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This year, The Lawyer’s annual ranking of the largest UK law firms by turnover is available as an interactive, digital benchmarking tool. For the first time this will allow you to manipulate each data set against the metrics of your choice.
Ryanair could be forced to sell its stake in a rival airline after Monckton Chambers silk Daniel Beard won a long-running case for the OFT.
The Court of Appeal was ruling on the fallout from Ryanair’s blocked 2006 buyout attempt of rival Irish airline Aer Lingus.
The OFT’s case was supported by Aer Lingus, who turned to both Cadwalader Wickersham & Taft partner Alec Burnside and Linklaters’ Eamonn Doran instructing Brick Court Chambers’ James Flynn QC.
Ryanair, represented in the Court of Appeal by Blackstone Chambers’ Lord Pannick QC, was appealing against a Competition Appeal Tribunal ruling over the takeover.
By 2006 Ryanair had built up a 25 per cent stake in Aer Lingus and made a public bid for the rest, only to be blocked by the European Commission (EC) who said the merger would be anti-competitive.
But the EC did not order Ryanair to sell its stake, so Aer Lingus took legal action in the General Court in Luxembourg to force Ryanair to divest its interest. At that time, Ryanair went to the same court to appeal the original EC refusal.
The OFT took a watching brief position on both these appeals, with Aer Lingus asking the regulator to scrutinise Ryanair under UK merger control law. However it did not take any action until the appeals in Luxembourg were completed three years later. At that point Ryanair tried to claim the OFT was out of time to make its move.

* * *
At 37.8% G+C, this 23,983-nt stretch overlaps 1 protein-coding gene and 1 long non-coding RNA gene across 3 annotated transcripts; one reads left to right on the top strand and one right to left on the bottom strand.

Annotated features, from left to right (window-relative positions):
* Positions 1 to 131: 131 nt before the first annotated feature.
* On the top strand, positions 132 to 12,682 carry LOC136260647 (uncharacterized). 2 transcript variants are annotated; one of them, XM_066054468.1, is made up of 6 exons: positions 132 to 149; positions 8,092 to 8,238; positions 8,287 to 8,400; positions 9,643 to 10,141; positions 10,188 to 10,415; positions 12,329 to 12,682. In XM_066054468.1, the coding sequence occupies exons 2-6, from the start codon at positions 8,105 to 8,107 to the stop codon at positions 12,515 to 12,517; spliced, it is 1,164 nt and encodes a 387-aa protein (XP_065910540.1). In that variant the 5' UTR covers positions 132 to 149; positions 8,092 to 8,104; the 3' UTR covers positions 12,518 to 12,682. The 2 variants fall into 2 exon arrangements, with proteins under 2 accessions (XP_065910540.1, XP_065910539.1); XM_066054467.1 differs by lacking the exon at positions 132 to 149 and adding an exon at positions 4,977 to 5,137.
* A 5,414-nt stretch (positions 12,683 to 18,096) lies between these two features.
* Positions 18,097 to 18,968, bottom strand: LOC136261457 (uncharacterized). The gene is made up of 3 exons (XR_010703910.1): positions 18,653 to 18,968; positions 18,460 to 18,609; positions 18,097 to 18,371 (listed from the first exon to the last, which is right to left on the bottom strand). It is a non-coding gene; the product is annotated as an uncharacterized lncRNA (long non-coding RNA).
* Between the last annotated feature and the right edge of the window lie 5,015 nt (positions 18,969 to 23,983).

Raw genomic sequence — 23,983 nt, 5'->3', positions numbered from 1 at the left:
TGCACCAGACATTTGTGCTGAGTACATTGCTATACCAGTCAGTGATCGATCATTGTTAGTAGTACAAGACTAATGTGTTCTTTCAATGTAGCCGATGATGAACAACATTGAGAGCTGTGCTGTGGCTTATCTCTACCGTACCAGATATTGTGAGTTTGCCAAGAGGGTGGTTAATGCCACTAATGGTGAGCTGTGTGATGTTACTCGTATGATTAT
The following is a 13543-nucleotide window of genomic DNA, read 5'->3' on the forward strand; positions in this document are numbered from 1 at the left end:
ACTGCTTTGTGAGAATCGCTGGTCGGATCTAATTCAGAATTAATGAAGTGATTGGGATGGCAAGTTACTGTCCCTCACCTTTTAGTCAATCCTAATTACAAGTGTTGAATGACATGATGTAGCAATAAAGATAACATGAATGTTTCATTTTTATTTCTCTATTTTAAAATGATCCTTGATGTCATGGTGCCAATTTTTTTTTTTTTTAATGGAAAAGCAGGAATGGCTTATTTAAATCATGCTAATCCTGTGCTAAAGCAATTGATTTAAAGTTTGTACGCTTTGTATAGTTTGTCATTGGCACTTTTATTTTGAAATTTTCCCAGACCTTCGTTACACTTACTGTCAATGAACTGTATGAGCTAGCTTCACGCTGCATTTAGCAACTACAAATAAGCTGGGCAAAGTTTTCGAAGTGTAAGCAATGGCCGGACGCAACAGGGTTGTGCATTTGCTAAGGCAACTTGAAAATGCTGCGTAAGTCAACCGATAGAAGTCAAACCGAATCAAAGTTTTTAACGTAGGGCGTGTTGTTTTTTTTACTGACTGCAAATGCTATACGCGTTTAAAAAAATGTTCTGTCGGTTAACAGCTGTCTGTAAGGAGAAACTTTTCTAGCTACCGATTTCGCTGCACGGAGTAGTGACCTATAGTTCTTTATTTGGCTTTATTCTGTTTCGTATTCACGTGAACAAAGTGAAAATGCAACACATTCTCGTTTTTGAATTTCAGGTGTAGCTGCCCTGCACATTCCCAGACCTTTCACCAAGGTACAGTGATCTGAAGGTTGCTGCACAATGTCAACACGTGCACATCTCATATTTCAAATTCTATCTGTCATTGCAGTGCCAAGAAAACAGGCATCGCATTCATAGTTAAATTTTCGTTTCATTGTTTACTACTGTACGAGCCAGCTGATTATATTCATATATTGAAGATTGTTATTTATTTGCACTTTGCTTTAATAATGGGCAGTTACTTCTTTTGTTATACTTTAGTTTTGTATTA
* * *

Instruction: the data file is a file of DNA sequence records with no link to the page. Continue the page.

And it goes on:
But the OFT disputed Ryanair’s challenge saying it could not act because to do so would risk cutting across the ‘one-stop-shop’ merger control regime that operates at an EU level. A Competition Appeal Tribunal agreed.
Now, the Court of Appeal has upheld the OFT’s approach and concluded that the “duty of sincere co-operation” between the UK and EU meant that it was right to hold off its scrutiny until the EU court process was at an end.
Defeat for Ryanair means that the OFT will now take a look at its stake in Aer Lingus and could well refer it to the Competition Commission for a second-phase investigation.
For the appellants, Ryanair: Covington & Burling counsel Richard Mattick instructed Blackstone Chambers’ Lord Pannick QC and Brian Kennelly
For the respondents, the Office of Fair Trading: general counsel Frances Barr instructed Monckton Chambers’ Daniel Beard QC and Julian Gregory
Appeal supported by Aer Lingus: Cadwalader Wickersham & Taft partner Alec Burnside and Linklaters partner Eamonn Doran instructed Brick Court Chambers’ James Flynn QC, Kelyn Bacon and Daniel Piccinin.